Streptococcus suis: Bacteremia presenting with Fever, Rashes, Art | 19124
Journal of Genetic Syndromes & Gene Therapy

Journal of Genetic Syndromes & Gene Therapy
Open Access

ISSN: ISSN: 2157-7412

+44 1223 790975

Streptococcus suis: Bacteremia presenting with Fever, Rashes, Arthritis and Neurologic Deficits

4th World Congress on Rare Diseases and Orphan Drugs

June 11-12, 2018 | Dublin, Ireland

Ahmad M. Domado

MD; Co-author: Jill Itable, MD, FPCP, DPSMID , Department of Internal Medicine, Southern Philippines Medical Center, Davao City, Ph 8000.

Posters & Accepted Abstracts: J Genet Syndr Gene Ther

Abstract :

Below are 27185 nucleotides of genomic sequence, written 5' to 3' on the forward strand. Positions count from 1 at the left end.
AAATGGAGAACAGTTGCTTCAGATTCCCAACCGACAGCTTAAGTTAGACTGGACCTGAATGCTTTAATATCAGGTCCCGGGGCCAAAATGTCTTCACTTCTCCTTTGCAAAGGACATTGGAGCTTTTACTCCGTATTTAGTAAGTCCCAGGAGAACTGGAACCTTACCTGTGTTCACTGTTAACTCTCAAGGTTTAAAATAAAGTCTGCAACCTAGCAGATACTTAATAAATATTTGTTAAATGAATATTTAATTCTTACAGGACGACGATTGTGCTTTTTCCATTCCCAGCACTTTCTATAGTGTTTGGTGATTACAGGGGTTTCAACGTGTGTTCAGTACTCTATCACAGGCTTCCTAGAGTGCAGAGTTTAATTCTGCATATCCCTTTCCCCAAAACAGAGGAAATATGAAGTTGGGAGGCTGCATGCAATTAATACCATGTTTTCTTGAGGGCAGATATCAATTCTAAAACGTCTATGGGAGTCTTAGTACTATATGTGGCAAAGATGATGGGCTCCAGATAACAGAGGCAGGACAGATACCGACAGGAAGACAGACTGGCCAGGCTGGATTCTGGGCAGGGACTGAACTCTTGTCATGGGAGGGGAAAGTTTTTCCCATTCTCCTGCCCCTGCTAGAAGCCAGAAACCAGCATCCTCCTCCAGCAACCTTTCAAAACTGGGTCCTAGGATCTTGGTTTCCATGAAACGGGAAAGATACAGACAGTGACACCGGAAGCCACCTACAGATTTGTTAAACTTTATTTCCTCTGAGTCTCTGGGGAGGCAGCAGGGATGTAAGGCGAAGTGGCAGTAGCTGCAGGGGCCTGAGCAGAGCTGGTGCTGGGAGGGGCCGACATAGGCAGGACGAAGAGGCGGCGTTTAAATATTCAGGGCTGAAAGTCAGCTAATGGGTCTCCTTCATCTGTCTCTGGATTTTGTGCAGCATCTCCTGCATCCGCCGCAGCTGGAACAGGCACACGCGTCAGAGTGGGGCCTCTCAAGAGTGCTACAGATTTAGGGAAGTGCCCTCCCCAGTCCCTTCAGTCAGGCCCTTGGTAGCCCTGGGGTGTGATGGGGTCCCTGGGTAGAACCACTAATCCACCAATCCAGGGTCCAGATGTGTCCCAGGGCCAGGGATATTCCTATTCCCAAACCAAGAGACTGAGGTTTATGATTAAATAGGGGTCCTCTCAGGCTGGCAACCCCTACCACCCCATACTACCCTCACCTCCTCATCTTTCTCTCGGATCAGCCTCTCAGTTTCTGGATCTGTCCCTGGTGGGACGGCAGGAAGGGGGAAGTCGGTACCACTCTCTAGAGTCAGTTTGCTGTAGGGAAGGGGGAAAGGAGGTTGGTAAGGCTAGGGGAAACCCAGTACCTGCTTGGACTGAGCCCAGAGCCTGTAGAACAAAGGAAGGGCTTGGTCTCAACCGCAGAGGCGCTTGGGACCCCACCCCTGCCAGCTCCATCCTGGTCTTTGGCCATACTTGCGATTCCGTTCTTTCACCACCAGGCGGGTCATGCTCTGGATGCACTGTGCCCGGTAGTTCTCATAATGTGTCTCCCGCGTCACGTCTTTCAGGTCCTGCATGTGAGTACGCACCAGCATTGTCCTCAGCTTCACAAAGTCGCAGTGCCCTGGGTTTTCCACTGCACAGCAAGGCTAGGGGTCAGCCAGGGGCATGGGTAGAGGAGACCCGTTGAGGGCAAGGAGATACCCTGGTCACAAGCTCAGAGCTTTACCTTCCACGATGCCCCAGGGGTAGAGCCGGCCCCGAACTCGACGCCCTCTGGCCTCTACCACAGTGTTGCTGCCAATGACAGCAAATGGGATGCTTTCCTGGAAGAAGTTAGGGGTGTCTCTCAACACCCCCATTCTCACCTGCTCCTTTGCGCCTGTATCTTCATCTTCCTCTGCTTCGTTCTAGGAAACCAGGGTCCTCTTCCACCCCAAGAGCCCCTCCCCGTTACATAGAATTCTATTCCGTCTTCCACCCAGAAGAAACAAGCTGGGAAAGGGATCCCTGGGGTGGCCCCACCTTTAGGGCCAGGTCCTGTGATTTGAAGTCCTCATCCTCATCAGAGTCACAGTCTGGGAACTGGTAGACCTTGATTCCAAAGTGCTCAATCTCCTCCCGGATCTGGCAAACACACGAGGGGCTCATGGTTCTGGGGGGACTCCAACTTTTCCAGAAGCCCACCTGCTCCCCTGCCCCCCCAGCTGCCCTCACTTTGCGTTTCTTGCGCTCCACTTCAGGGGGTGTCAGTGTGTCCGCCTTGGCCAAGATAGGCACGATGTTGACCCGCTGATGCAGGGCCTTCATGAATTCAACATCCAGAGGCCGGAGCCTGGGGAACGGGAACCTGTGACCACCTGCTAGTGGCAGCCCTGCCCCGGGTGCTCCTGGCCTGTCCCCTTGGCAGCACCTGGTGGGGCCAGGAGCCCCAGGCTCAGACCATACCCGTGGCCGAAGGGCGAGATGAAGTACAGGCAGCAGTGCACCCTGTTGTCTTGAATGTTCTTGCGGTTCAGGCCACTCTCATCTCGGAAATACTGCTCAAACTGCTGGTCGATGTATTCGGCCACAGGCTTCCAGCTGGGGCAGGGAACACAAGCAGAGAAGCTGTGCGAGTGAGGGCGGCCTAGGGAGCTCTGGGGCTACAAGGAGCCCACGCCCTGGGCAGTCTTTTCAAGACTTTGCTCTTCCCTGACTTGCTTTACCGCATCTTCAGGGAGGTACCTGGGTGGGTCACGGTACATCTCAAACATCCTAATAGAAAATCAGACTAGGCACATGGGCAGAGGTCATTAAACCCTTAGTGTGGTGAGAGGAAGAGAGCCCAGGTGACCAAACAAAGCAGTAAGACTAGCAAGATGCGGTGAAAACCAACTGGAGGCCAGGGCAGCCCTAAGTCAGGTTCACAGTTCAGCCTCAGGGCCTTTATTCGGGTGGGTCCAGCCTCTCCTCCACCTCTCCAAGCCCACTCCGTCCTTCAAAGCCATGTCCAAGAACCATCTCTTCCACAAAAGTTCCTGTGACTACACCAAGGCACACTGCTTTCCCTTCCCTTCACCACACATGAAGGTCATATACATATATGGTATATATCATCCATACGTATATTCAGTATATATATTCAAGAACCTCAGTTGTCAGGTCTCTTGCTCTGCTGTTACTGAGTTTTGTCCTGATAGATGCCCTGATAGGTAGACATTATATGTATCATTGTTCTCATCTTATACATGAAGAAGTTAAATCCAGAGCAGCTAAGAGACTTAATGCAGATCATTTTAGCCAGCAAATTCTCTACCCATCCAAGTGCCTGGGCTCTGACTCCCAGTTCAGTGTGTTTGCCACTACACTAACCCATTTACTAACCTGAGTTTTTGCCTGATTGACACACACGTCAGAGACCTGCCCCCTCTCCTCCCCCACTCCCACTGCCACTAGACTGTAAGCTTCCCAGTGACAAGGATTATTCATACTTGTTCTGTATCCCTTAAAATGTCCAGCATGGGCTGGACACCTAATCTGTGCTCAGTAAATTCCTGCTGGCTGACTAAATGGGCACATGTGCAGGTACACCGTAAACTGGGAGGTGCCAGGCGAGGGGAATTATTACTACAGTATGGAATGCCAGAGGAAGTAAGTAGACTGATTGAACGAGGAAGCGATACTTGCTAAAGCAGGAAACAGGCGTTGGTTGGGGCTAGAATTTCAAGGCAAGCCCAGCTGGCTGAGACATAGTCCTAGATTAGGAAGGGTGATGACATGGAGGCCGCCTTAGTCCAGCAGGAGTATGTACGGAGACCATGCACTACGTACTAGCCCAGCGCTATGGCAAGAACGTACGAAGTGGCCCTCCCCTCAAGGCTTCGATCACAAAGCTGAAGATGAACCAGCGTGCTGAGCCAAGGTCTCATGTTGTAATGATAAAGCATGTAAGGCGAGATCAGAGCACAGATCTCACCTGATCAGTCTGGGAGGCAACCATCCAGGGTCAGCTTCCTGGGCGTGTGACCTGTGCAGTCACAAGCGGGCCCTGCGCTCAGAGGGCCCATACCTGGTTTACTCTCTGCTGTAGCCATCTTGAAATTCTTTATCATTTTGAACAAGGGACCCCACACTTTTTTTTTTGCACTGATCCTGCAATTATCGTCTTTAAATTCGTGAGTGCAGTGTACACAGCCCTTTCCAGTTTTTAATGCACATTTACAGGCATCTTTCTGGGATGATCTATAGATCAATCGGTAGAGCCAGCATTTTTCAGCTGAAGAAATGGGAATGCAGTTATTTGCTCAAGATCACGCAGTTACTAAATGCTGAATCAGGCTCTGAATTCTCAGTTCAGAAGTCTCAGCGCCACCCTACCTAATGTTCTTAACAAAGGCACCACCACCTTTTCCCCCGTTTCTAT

Streptococcus suis (S. suis) is a gram positive cocci acquired through exposure to infected swine. The most common clinical manifestation is meningitis often accompanied by bacteremia. S. suis is an emerging pathogen with significant complications, but remains to be underreported. Only 1,584 cases of S. suis infection have been reported worldwide with most of the cases concentrated in Southeast Asia where swine quantity is high. Despite a booming hog industry in the Philippines and increasing prevalence in its neighboring countries, S. suis infection remain unreported in our country due to either lack of available diagnostics or misdiagnoses. We report a case of a 52-year-old male who came in due to fever, generalized violaceous purpuric rash, headache, and nuchal rigidity. Patient was diagnosed with meningitis clinically. Patient consumed a diseased swine 5 days prior to admission. Blood culture was positive for Streptococcus suis II and clinical improvement was achieved with antibiotic treatment. Our patient is the second Filipino and the first documented case to be diagnosed in the Philippines. Patient is also the first documented case of a Filipino with Streptococcus bacteremia presenting with meningitis, hearing loss, skin lesions and arthritis. In S. suis infection, antibiotic treatment should be started without delay because a high mortality rate of up to 68% is observed in patients with septicemia and septic shock. With increased awareness and available diagnostics, a future outbreak, can be prevented.,